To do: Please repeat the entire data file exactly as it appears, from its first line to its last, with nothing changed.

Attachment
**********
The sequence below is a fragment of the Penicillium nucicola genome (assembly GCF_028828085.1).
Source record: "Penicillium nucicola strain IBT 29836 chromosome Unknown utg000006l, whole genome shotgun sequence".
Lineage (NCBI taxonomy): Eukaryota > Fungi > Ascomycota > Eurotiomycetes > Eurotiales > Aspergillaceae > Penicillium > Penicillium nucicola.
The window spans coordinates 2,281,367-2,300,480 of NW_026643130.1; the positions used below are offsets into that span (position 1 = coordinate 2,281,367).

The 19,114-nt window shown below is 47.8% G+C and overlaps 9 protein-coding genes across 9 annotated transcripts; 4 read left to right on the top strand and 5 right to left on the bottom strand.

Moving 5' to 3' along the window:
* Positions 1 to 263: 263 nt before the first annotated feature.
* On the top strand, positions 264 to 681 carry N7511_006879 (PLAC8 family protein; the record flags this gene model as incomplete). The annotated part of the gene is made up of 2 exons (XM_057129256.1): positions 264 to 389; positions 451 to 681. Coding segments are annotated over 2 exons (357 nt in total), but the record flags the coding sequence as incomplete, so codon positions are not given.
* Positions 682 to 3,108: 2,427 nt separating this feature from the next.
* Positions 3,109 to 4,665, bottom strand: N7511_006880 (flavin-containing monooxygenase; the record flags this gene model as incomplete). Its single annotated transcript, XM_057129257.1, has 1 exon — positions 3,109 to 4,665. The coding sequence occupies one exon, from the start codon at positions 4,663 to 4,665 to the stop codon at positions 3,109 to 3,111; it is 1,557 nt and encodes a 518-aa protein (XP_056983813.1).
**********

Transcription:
The sequence below is a fragment of the Penicillium nucicola genome (assembly GCF_028828085.1).
Source record: "Penicillium nucicola strain IBT 29836 chromosome Unknown utg000006l, whole genome shotgun sequence".
Lineage (NCBI taxonomy): Eukaryota > Fungi > Ascomycota > Eurotiomycetes > Eurotiales > Aspergillaceae > Penicillium > Penicillium nucicola.
The window spans coordinates 2,281,367-2,300,480 of NW_026643130.1; the positions used below are offsets into that span (position 1 = coordinate 2,281,367).

The 19,114-nt window shown below is 47.8% G+C and overlaps 9 protein-coding genes across 9 annotated transcripts; 4 read left to right on the top strand and 5 right to left on the bottom strand.

Moving 5' to 3' along the window:
* Positions 1 to 263: 263 nt before the first annotated feature.
* On the top strand, positions 264 to 681 carry N7511_006879 (PLAC8 family protein; the record flags this gene model as incomplete). The annotated part of the gene is made up of 2 exons (XM_057129256.1): positions 264 to 389; positions 451 to 681. Coding segments are annotated over 2 exons (357 nt in total), but the record flags the coding sequence as incomplete, so codon positions are not given.
* Positions 682 to 3,108: 2,427 nt separating this feature from the next.
* Positions 3,109 to 4,665, bottom strand: N7511_006880 (flavin-containing monooxygenase; the record flags this gene model as incomplete). Its single annotated transcript, XM_057129257.1, has 1 exon — positions 3,109 to 4,665. The coding sequence occupies one exon, from the start codon at positions 4,663 to 4,665 to the stop codon at positions 3,109 to 3,111; it is 1,557 nt and encodes a 518-aa protein (XP_056983813.1).